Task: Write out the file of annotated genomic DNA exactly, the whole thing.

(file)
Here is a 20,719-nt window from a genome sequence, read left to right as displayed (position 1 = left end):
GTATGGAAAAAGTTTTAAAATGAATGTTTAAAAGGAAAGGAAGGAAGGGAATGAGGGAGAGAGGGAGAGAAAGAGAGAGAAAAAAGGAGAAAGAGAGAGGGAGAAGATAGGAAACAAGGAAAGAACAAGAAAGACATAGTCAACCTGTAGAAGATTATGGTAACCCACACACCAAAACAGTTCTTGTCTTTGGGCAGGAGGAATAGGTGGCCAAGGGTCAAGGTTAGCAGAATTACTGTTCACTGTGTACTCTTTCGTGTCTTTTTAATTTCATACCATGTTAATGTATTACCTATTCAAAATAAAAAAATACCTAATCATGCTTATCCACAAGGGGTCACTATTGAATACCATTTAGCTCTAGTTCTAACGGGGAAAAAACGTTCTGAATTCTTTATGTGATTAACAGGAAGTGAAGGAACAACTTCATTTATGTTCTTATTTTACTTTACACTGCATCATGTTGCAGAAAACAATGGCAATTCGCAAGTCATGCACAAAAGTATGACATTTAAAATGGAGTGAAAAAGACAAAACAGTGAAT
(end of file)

Here is a 20,719-nt window from a genome sequence, read left to right as displayed (position 1 = left end):
GTATGGAAAAAGTTTTAAAATGAATGTTTAAAAGGAAAGGAAGGAAGGGAATGAGGGAGAGAGGGAGAGAAAGAGAGAGAAAAAAGGAGAAAGAGAGAGGGAGAAGATAGGAAACAAGGAAAGAACAAGAAAGACATAGTCAACCTGTAGAAGATTATGGTAACCCACACACCAAAACAGTTCTTGTCTTTGGGCAGGAGGAATAGGTGGCCAAGGGTCAAGGTTAGCAGAATTACTGTTCACTGTGTACTCTTTCGTGTCTTTTTAATTTCATACCATGTTAATGTATTACCTATTCAAAATAAAAAAATACCTAATCATGCTTATCCACAAGGGGTCACTATTGAATACCATTTAGCTCTAGTTCTAACGGGGAAAAAACGTTCTGAATTCTTTATGTGATTAACAGGAAGTGAAGGAACAACTTCATTTATGTTCTTATTTTACTTTACACTGCATCATGTTGCAGAAAACAATGGCAATTCGCAAGTCATGCACAAAAGTATGACATTTAAAATGGAGTGAAAAAGACAAAACAGTGAAT